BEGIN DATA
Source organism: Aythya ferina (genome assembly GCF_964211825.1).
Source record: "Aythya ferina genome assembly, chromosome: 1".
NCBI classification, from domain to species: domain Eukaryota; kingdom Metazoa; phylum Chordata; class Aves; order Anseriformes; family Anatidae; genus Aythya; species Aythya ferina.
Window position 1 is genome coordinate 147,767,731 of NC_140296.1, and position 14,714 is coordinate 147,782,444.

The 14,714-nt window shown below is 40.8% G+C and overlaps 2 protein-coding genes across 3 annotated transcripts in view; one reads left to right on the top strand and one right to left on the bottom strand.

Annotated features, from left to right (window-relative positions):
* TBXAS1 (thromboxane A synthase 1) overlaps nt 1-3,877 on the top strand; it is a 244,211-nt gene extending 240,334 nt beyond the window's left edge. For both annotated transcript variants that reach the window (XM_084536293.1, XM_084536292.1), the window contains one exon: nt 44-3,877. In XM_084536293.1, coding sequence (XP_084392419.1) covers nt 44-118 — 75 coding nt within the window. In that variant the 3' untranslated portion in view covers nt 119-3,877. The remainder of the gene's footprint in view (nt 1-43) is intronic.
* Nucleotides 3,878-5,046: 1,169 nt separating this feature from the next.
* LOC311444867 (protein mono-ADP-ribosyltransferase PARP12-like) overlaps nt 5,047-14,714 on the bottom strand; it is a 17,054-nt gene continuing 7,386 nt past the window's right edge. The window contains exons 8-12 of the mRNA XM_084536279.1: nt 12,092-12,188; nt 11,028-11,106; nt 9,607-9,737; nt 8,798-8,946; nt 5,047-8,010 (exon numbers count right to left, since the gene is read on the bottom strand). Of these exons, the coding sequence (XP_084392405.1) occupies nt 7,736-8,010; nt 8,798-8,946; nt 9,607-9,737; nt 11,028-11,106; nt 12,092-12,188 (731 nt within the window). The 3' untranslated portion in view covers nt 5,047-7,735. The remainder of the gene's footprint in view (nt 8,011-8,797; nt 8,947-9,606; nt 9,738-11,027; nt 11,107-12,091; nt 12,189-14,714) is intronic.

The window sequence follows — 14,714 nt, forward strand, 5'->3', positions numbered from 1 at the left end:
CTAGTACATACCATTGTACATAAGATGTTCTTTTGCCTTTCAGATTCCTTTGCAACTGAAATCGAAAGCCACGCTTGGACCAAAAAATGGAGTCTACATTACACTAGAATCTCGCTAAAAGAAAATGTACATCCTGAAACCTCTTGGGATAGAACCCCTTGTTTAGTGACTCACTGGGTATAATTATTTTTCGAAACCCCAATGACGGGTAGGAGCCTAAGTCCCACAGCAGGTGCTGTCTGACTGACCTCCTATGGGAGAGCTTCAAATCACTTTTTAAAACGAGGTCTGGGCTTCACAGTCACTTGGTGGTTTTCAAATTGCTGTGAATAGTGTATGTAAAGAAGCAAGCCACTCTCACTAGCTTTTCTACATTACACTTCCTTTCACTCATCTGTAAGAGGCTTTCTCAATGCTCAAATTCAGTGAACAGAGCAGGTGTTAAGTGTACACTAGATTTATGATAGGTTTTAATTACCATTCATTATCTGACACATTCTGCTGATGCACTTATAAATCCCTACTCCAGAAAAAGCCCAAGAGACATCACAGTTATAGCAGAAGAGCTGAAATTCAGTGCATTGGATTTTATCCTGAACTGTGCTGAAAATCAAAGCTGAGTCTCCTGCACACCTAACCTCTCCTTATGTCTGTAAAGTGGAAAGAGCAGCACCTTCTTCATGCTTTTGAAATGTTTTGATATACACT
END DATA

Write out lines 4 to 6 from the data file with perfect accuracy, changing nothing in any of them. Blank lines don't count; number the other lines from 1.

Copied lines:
Window position 1 is genome coordinate 147,767,731 of NC_140296.1, and position 14,714 is coordinate 147,782,444.

The 14,714-nt window shown below is 40.8% G+C and overlaps 2 protein-coding genes across 3 annotated transcripts in view; one reads left to right on the top strand and one right to left on the bottom strand.

Annotated features, from left to right (window-relative positions):